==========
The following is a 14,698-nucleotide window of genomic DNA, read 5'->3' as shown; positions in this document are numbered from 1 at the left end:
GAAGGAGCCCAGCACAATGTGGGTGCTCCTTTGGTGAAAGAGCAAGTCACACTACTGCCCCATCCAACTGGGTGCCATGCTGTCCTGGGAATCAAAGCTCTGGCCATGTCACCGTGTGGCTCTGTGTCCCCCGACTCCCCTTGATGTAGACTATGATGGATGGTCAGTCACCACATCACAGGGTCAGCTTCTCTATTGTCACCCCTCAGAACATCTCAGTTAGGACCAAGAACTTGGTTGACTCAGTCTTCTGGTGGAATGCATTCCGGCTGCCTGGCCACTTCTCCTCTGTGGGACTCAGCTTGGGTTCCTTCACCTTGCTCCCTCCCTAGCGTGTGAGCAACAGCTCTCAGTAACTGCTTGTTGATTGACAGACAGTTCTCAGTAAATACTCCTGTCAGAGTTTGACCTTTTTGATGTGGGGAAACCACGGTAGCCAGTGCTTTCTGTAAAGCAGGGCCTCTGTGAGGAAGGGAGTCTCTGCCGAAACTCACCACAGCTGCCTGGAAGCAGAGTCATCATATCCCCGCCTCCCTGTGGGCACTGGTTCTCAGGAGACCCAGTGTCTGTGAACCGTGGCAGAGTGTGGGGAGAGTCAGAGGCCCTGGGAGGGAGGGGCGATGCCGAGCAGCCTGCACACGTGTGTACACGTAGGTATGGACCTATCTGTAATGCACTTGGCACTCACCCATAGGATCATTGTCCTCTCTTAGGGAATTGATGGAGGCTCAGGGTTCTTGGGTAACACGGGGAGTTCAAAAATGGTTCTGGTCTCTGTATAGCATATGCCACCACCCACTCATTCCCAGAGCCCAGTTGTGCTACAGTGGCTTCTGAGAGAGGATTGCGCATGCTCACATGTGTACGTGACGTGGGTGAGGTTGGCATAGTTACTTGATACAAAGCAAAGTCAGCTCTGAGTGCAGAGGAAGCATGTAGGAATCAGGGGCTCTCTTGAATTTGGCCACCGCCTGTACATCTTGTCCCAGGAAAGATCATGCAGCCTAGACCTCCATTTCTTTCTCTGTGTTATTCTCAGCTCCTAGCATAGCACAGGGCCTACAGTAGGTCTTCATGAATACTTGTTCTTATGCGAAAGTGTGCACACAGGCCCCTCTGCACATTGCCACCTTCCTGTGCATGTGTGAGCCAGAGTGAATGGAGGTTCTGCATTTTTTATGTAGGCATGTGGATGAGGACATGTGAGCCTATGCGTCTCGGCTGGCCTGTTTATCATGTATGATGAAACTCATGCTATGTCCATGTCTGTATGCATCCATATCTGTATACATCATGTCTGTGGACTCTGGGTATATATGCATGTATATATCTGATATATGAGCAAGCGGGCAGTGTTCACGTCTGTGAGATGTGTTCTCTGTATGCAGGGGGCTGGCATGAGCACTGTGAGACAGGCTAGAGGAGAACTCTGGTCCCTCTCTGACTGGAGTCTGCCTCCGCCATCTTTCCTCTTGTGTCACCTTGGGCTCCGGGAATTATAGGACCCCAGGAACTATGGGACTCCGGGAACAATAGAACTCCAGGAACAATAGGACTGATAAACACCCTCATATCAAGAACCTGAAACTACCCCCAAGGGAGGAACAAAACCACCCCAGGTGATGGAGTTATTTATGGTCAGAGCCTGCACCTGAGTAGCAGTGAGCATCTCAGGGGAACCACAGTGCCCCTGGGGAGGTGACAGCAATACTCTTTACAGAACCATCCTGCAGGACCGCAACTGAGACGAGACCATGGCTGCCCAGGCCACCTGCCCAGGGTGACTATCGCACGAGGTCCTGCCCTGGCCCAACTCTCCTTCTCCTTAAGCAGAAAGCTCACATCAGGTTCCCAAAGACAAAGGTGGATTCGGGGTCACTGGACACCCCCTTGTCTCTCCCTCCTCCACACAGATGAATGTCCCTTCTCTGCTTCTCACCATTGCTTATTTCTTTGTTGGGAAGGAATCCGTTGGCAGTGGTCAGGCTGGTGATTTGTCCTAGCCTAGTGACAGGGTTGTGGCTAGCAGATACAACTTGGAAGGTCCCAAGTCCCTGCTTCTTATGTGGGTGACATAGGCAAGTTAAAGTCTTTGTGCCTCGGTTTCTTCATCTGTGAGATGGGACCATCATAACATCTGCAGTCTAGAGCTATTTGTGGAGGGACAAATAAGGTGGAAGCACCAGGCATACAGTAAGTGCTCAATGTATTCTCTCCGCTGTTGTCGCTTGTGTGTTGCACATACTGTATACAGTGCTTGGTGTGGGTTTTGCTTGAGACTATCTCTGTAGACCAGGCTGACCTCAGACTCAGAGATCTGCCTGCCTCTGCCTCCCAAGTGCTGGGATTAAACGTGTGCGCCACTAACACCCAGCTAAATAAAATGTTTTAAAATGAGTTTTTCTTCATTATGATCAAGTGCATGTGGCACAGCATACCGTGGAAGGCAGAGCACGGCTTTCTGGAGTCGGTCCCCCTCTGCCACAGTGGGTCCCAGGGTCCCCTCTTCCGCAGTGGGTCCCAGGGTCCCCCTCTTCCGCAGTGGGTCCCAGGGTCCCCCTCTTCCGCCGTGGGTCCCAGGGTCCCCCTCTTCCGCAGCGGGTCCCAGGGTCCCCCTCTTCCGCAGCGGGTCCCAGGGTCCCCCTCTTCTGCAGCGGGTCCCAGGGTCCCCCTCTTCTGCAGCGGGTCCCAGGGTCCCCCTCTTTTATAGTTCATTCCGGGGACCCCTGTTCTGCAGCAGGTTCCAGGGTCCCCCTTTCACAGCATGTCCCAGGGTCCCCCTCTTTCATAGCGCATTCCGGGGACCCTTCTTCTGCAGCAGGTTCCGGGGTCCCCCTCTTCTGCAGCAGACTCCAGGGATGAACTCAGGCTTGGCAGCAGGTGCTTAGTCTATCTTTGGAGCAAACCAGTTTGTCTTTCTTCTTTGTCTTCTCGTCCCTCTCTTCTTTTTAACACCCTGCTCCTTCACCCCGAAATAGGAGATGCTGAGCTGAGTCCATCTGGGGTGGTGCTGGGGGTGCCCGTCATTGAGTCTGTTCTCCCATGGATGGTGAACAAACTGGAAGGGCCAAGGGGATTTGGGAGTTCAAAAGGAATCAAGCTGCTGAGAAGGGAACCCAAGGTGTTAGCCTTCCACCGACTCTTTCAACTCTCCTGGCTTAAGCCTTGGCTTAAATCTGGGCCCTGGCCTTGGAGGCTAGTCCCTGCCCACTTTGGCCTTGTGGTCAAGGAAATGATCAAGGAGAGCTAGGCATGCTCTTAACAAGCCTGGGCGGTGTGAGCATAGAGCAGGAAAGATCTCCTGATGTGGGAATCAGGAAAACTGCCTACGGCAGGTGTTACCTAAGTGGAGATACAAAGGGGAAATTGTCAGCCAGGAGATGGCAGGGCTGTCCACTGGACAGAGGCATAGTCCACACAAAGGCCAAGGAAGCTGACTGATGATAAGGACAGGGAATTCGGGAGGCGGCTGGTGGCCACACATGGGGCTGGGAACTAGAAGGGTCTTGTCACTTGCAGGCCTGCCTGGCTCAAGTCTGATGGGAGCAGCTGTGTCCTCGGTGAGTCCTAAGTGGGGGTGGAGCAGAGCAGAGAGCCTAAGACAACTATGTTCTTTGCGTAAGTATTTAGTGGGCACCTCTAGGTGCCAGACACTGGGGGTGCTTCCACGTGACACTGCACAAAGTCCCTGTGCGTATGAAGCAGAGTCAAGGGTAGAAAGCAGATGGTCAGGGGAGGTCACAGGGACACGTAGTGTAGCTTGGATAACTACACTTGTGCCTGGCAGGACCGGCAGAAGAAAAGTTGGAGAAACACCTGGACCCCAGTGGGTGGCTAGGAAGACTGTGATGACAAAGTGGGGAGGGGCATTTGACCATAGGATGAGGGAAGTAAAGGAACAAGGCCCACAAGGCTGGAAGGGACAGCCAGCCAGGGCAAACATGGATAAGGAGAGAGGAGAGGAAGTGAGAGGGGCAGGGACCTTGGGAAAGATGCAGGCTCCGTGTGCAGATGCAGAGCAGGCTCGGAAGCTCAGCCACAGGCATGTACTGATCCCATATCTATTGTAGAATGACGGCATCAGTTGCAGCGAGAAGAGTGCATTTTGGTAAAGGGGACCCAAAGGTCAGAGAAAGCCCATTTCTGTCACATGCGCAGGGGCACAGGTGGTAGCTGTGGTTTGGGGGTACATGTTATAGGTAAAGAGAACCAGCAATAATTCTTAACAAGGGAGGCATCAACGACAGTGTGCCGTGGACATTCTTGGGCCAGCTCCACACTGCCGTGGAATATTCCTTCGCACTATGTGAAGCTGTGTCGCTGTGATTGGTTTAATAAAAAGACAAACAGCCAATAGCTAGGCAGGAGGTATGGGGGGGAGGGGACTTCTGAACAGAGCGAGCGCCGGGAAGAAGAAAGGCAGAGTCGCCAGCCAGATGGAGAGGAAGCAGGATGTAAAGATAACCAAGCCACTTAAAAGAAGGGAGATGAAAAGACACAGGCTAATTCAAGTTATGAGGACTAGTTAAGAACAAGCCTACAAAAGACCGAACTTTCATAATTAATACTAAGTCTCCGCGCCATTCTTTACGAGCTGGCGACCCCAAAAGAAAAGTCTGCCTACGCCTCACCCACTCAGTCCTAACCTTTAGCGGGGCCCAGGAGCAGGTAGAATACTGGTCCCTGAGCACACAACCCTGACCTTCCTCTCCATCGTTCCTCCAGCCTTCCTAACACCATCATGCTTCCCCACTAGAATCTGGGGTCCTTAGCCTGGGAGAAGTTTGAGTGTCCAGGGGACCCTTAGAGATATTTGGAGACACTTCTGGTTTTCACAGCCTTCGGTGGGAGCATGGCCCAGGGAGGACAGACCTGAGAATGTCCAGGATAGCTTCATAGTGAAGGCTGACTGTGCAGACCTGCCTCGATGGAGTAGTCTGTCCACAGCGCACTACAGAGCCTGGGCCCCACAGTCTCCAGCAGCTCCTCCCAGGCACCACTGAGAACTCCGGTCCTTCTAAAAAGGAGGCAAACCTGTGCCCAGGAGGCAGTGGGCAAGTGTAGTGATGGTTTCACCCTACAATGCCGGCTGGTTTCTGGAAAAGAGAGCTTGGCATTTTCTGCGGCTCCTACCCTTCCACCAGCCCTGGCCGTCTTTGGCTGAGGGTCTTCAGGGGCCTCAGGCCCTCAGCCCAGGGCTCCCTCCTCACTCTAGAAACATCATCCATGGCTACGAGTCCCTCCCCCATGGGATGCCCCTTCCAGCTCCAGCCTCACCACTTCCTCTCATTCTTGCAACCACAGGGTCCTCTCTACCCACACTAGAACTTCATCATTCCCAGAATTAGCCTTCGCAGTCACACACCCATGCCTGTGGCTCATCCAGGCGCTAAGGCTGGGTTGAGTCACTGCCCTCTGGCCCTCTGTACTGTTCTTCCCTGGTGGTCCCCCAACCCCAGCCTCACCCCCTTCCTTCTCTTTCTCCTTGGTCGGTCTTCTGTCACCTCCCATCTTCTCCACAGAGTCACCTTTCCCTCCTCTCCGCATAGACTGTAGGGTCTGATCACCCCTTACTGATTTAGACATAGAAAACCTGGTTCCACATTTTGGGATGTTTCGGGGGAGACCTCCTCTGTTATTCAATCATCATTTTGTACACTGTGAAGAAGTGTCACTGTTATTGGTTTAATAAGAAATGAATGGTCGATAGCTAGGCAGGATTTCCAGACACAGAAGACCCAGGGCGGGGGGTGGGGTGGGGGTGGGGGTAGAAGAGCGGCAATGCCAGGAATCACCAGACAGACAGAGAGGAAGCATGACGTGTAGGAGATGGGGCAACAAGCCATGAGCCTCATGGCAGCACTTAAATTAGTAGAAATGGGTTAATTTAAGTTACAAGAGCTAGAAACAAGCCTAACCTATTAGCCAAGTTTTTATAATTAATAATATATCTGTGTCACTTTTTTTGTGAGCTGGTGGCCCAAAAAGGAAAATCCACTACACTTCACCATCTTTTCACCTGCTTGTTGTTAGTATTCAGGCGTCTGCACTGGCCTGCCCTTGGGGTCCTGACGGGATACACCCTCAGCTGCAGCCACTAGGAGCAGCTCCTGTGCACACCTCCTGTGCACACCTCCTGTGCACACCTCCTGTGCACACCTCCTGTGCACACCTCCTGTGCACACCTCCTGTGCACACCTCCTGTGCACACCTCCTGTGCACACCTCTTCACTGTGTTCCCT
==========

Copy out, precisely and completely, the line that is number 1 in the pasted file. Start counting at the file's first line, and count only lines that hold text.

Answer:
The following is a 14,698-nucleotide window of genomic DNA, read 5'->3' as shown; positions in this document are numbered from 1 at the left end: